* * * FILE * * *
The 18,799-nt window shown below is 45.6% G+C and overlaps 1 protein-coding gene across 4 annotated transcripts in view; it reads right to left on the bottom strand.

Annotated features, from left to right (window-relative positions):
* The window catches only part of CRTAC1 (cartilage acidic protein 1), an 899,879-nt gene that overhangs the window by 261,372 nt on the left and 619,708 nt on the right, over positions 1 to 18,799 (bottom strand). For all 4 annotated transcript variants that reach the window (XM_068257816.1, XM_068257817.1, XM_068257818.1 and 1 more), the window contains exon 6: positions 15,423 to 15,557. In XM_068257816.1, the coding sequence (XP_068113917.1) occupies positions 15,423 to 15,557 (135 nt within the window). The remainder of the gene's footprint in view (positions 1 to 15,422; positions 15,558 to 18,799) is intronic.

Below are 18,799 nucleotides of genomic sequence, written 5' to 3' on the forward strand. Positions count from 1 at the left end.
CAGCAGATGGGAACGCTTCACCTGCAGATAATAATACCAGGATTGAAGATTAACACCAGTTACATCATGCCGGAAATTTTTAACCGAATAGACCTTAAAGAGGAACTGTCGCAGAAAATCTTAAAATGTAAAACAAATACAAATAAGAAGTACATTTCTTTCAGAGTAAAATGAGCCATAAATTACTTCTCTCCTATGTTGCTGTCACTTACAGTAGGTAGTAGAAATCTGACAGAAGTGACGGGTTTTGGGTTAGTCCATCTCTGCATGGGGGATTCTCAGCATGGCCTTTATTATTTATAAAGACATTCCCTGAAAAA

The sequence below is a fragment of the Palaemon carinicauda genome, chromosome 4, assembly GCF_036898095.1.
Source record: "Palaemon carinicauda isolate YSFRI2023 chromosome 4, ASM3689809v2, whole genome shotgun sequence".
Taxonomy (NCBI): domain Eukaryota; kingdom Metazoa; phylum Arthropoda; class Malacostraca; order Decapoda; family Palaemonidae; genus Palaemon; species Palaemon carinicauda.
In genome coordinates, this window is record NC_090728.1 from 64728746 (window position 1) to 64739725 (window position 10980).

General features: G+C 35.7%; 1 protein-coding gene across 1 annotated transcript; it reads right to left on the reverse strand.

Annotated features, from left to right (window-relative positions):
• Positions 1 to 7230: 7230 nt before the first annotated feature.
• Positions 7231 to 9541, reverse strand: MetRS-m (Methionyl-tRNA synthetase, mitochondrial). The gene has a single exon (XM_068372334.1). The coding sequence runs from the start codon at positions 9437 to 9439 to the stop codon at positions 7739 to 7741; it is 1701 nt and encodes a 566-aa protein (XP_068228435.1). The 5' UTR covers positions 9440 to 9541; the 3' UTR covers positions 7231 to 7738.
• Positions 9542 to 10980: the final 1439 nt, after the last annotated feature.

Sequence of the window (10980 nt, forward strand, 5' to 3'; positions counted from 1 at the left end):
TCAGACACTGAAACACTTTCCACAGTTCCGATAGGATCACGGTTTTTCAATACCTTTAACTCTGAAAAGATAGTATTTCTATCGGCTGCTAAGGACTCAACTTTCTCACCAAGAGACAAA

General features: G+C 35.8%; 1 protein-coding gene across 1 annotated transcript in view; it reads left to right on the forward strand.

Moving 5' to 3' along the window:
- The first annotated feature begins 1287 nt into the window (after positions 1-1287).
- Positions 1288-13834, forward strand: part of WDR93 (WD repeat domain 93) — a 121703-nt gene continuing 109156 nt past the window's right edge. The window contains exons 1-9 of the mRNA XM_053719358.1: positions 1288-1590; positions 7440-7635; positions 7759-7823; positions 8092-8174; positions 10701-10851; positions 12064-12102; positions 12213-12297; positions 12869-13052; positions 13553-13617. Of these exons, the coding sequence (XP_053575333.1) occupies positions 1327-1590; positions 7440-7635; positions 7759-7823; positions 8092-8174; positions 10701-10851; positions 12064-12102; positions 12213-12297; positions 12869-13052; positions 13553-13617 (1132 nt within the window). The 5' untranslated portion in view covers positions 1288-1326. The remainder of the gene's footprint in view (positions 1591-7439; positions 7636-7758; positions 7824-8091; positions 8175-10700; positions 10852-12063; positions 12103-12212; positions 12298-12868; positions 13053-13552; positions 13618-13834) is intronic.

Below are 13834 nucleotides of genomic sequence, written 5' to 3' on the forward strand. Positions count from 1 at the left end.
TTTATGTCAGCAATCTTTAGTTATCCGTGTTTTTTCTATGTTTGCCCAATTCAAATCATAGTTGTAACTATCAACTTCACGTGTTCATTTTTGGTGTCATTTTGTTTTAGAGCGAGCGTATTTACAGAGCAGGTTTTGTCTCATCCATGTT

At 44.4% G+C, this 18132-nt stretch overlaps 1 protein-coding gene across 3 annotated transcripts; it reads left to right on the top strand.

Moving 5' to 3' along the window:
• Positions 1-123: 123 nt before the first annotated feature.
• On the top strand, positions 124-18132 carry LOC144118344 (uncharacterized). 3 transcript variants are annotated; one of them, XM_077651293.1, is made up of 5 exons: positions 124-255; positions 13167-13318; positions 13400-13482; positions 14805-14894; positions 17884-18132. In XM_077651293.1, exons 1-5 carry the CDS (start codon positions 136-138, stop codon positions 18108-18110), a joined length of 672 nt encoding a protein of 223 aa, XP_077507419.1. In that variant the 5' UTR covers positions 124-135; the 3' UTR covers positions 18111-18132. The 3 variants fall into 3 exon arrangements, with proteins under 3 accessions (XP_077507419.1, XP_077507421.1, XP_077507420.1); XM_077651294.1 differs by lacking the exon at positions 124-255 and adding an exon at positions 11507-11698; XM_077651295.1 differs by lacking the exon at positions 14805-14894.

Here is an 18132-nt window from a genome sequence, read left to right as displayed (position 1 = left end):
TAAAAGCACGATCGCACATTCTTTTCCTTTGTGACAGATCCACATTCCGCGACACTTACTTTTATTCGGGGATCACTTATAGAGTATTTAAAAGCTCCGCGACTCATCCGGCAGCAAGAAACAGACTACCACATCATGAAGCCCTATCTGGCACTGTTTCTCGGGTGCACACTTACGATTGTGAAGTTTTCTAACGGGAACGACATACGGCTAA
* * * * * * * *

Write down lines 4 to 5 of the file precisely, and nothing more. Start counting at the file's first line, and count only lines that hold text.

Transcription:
Below are 18,799 nucleotides of genomic sequence, written 5' to 3' on the forward strand. Positions count from 1 at the left end.
CAGCAGATGGGAACGCTTCACCTGCAGATAATAATACCAGGATTGAAGATTAACACCAGTTACATCATGCCGGAAATTTTTAACCGAATAGACCTTAAAGAGGAACTGTCGCAGAAAATCTTAAAATGTAAAACAAATACAAATAAGAAGTACATTTCTTTCAGAGTAAAATGAGCCATAAATTACTTCTCTCCTATGTTGCTGTCACTTACAGTAGGTAGTAGAAATCTGACAGAAGTGACGGGTTTTGGGTTAGTCCATCTCTGCATGGGGGATTCTCAGCATGGCCTTTATTATTTATAAAGACATTCCCTGAAAAA